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animaxforever
01-10-2007, 06:19 PM
Hi guys,

Here is the screen shot of the particle system of my pc. I've seen some tutorials in which the particles displayed as dots are much more finer in detail & small in size whereas my dots display is bigger in size.

Is it the problem with my graphics card (nvidia geforce 5200) or any settings need to be changed in 3dsmax6.

http://img455.imageshack.us/img455/697/sscm5.jpg
(http://img455.imageshack.us/my.php?image=sscm5.jpg)

PiXeL_MoNKeY
01-10-2007, 07:39 PM
Try changing your viewport driver to Software instead of OpenGL/DirectX.

-Eric

animaxforever
01-10-2007, 07:56 PM
thanx a lot, it worked....

actually i had direct 3d turned on before and i also tested in OpenGl before posting the question but never tried the Software renderer.

Why there are three options (Software, OpenGL and Direct 3d) in viewport options, could please tell me the advantages and disadvantages of that?

thanx again..

Bobo
01-10-2007, 08:56 PM
thanx a lot, it worked....

actually i had direct 3d turned on before and i also tested in OpenGl before posting the question but never tried the Software renderer.

Why there are three options (Software, OpenGL and Direct 3d) in viewport options, could please tell me the advantages and disadvantages of that?

thanx again..

Historical reasons, mainly.

Max 1.0 was developed between 1993 and 1996 - in those days, hardware accelerated cards were either not available, or just coming into the mainstream, OpenGL was just a couple of years old and mainly on SGI machines.
Autodesk had acquired a nice company called Ithaca Software which had a proprietary graphics API called HOOPS and the corresponding device interface was called HOOPS Device Interface or HDI (then called Heidi). It allowed both a rather fast software rasterization and direct support for graphics cards. So when Max 1.0 shipped in 1996, it supported only Software Z-Buffer and custom Heidi drivers for graphics accelerators.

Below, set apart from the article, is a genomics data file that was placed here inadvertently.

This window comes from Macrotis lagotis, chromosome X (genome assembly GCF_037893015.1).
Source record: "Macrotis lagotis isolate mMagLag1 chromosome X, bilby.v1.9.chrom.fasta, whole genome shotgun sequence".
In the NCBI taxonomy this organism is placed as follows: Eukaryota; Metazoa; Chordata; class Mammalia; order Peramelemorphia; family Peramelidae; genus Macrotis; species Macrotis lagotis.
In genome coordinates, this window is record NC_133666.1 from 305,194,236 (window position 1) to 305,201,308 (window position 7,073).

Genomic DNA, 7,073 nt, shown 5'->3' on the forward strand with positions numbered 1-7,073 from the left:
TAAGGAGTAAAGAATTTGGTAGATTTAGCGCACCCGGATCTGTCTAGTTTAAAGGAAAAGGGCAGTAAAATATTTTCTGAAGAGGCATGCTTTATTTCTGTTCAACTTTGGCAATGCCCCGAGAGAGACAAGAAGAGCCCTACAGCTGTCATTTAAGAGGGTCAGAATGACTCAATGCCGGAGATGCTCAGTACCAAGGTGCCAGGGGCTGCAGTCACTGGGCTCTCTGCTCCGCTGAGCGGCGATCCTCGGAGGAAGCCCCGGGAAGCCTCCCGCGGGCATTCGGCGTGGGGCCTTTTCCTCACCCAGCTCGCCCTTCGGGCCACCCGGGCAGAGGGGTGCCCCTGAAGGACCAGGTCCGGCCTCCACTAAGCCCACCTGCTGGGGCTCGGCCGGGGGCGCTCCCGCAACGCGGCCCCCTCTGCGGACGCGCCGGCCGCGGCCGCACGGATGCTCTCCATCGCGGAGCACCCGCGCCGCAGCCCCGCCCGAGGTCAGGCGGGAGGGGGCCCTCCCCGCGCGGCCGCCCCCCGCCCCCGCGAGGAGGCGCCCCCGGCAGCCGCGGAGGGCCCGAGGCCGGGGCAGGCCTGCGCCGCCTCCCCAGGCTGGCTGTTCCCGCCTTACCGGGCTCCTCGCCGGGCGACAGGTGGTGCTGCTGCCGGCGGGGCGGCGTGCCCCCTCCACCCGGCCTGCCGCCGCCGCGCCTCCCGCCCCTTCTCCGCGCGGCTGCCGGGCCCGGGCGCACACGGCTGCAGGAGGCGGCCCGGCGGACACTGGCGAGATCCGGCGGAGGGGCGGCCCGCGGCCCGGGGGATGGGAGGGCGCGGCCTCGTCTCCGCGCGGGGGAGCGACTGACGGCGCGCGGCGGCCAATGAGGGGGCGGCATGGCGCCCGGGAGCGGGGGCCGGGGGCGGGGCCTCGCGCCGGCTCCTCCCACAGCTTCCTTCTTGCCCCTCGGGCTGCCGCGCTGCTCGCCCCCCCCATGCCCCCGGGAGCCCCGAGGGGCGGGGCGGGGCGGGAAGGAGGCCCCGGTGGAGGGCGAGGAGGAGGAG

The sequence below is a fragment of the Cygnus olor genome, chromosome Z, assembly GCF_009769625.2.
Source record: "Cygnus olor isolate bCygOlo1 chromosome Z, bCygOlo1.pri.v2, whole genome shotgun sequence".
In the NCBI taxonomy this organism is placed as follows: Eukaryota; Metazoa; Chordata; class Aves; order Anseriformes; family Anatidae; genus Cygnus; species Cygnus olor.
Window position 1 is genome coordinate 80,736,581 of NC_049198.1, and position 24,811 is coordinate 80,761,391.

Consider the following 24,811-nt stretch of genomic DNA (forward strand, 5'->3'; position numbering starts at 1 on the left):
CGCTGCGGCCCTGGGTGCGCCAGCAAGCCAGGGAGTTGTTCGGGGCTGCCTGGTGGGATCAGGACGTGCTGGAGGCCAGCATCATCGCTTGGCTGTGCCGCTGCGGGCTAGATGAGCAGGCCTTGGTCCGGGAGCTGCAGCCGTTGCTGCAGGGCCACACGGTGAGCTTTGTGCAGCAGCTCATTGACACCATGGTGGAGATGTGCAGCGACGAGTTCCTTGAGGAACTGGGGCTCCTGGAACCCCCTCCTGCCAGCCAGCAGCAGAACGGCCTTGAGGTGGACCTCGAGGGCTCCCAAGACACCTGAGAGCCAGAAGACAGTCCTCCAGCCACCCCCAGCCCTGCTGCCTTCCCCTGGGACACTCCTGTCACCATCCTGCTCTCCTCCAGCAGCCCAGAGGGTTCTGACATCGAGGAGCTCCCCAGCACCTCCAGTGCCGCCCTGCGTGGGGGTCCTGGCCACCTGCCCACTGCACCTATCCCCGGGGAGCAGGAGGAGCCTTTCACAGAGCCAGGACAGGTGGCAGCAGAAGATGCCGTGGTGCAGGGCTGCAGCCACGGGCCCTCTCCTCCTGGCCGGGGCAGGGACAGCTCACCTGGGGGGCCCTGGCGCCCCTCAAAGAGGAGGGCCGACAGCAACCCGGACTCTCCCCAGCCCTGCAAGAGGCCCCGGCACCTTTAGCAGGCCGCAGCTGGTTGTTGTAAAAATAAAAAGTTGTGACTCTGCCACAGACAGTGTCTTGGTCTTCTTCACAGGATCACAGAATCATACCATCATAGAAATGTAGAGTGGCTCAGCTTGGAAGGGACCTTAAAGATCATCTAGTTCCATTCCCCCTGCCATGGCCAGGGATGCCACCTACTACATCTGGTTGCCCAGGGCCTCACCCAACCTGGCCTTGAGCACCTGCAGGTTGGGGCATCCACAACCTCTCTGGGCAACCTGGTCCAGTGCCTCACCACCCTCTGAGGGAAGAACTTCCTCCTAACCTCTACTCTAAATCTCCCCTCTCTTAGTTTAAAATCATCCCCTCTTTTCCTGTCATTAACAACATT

Since these drivers were difficult to develop and thus hard to find, people reqested OpenGL support, so Max 2.0 added that.

Later, when Direct3D became more stable after about 6 releases (while OpenGL was still rock solid in its 1.2 version ;)), support for Direct3D was added but was almost unusable, but since Max R4, Discreet/Autodesk commited to improving only the Direct3D drivers. Since around R6, geometry gets cached on the graphics card memory, so panning and orbiting is very fast.
Now in Max 9, using Direct3D really makes a big difference - the caching system was heavily optimized and made smarter than in 6/7/8. It now only updates the changes you are making as opposed to the whole object, so moving one of a million vertices is really fast. In earlier versions, all million vertices would have been sent to the card again with each move.

If you have a modern graphics card supporting DirectX 9, you should be using that.
If you have problems using Direct3D, use OpenGL. If that does not work, you might have to go to Software mode, but it is going to be really slow in comparison (but is still cool as you can run Max on ANY graphics card, even without any 3D capabilities).

Note that OpenGL and Direct3D support 8 or 16 lights in hardware, while Software Z-Buffer curremtly supports 32 lights in the viewports, but in software (so it is slower). Usually, SZB is the most stable implementation, so if you suspect your graphics drivers to be a cause of trouble, you should switch to that to test...

animaxforever
01-11-2007, 03:49 PM
Thanx Bobo for the reply.

My only problem in Direct 3d and OpenGL was the visual feedback of the particle appearance.I wanted the appearance of the particle to be smaller, which i atlast achieved in Software Z-Buffer.Now, is there any way i can achieve that in Direct 3D or OpenGL as the appearance was the only reason for me to change the viewport settings to SZB not D3d or OGL?

As you said Direct3d is recommended in max 9 and i am using trial version of max9 also now.i am getting the same result in direct 3d(bigger particles).And yes, my graphics card is DX9 supported.

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